Something I often end up copy/pasting between different Twitter bots I make is my “badwords” file, which contains a running list of words that I do not want my bots to say. As I’ve explained in detail in the past, the danger of running a Twitter bot that uses found text or random dictionary words is that it might say something really super inappropriate. While you can never have a perfect filtering system, my basic rule of thumb is that I don’t want my bots to say anything that I wouldn’t say myself. As such, I took the time to compile an (ever-growing) list of words that I just plain do not say, and neither will my bots. These tend to be what I call “words of oppression”, AKA racist/sexist/ableist words that I would never say.
So I’ve created wordfilter, an npm package that you can use in your own projects. Using it is easy. Install with:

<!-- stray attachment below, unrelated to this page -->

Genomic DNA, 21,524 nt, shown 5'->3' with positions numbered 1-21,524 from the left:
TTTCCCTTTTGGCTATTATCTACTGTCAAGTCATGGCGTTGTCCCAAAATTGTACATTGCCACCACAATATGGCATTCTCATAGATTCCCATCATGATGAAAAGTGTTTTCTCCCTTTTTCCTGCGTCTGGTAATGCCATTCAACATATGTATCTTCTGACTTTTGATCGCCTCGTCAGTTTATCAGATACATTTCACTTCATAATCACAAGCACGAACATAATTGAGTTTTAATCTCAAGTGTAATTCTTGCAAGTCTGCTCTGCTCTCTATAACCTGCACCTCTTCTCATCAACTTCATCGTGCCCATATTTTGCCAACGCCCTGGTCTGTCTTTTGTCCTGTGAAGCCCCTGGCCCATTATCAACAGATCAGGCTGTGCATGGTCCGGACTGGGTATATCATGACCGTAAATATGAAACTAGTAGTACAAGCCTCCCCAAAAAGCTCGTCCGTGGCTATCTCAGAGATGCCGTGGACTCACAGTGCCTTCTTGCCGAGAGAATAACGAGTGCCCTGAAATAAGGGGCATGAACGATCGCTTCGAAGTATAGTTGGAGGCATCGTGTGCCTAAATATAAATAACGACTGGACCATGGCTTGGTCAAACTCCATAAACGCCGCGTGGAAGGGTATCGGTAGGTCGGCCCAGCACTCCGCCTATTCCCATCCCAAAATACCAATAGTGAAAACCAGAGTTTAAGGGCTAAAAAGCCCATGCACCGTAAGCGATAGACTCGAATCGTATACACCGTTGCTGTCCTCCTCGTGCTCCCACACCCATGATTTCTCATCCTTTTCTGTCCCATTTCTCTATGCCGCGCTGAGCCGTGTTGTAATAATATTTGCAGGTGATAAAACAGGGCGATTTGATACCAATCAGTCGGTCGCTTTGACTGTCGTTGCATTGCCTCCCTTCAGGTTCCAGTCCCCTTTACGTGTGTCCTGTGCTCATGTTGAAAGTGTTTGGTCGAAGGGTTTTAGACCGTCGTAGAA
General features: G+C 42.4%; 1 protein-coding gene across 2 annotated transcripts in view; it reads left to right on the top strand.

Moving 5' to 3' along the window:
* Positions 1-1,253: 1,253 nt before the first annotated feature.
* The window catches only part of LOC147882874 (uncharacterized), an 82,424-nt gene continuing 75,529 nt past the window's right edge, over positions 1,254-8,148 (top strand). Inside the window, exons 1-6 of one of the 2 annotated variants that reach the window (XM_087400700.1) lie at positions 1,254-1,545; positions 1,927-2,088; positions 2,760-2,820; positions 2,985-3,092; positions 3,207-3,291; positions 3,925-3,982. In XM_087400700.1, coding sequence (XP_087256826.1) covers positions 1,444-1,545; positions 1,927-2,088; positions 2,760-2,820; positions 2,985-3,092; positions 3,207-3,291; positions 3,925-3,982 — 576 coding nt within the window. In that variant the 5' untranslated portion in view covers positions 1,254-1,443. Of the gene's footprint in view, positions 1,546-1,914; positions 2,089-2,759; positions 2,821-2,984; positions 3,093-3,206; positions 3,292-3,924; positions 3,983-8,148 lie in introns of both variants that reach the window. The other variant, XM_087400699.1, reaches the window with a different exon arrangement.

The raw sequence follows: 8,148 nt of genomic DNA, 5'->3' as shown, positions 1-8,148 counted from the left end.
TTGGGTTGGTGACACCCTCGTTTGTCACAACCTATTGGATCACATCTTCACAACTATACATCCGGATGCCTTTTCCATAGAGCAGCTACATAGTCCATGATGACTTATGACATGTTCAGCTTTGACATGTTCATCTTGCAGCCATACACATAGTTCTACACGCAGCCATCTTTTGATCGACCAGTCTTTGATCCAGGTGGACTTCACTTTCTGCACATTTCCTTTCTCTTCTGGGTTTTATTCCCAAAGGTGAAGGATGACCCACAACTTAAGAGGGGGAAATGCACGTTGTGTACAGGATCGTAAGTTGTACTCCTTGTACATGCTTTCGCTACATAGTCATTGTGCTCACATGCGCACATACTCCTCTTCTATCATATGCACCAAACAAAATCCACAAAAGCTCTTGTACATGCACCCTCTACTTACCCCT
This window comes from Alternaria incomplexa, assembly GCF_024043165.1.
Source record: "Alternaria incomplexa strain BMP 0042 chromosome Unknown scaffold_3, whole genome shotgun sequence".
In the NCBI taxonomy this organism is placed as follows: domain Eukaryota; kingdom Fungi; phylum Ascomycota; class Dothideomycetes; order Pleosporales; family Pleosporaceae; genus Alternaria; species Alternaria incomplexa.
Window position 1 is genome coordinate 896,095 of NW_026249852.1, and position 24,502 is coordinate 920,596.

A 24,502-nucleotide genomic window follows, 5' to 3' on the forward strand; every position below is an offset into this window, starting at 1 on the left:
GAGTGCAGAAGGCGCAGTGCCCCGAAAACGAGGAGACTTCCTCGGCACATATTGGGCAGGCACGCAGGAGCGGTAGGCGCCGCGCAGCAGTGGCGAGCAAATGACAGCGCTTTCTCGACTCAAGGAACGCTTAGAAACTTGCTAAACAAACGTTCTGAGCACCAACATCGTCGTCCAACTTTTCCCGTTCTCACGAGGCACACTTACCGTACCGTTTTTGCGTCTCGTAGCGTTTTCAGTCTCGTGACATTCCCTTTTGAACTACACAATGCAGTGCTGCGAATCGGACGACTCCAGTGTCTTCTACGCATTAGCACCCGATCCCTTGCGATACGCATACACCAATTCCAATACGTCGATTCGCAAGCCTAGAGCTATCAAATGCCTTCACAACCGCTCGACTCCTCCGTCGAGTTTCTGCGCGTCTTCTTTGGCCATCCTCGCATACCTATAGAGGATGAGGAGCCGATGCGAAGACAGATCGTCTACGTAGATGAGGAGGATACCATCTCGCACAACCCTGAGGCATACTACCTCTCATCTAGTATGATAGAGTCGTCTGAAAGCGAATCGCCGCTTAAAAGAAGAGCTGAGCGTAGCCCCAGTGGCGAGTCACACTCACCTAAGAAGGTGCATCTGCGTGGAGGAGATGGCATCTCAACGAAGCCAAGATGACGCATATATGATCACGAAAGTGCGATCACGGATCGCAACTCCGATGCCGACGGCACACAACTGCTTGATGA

$ npm install wordfilter
Use in Node.js as so:
var wordfilter = require('wordfilter'); wordfilter.blacklisted('does this string have a bad word in it?'); // "false"
The list of banned words is not all-inclusive, and I’m always adding words to it. If you’d like to file an issue or a pull request to add more words, please do so, but understand that this is primarily for use in my own projects, and I may not agree to add certain words. (For example, I have no problem with scatological words, so “shit” and “fuck” will never be on this list.)
Also note that due to the complexities of the English language, I am considering anything containing the substring of a bad word to be blacklisted. For example, even though “homogenous” is not a bad word, it contains the substring “homo” and it gets filtered. The reason for this is that new slang pops up all the time using compound words and I can’t possibly keep up with it. I’m willing to lose a few words like “homogenous” and “Pakistan” in order to avoid false negatives.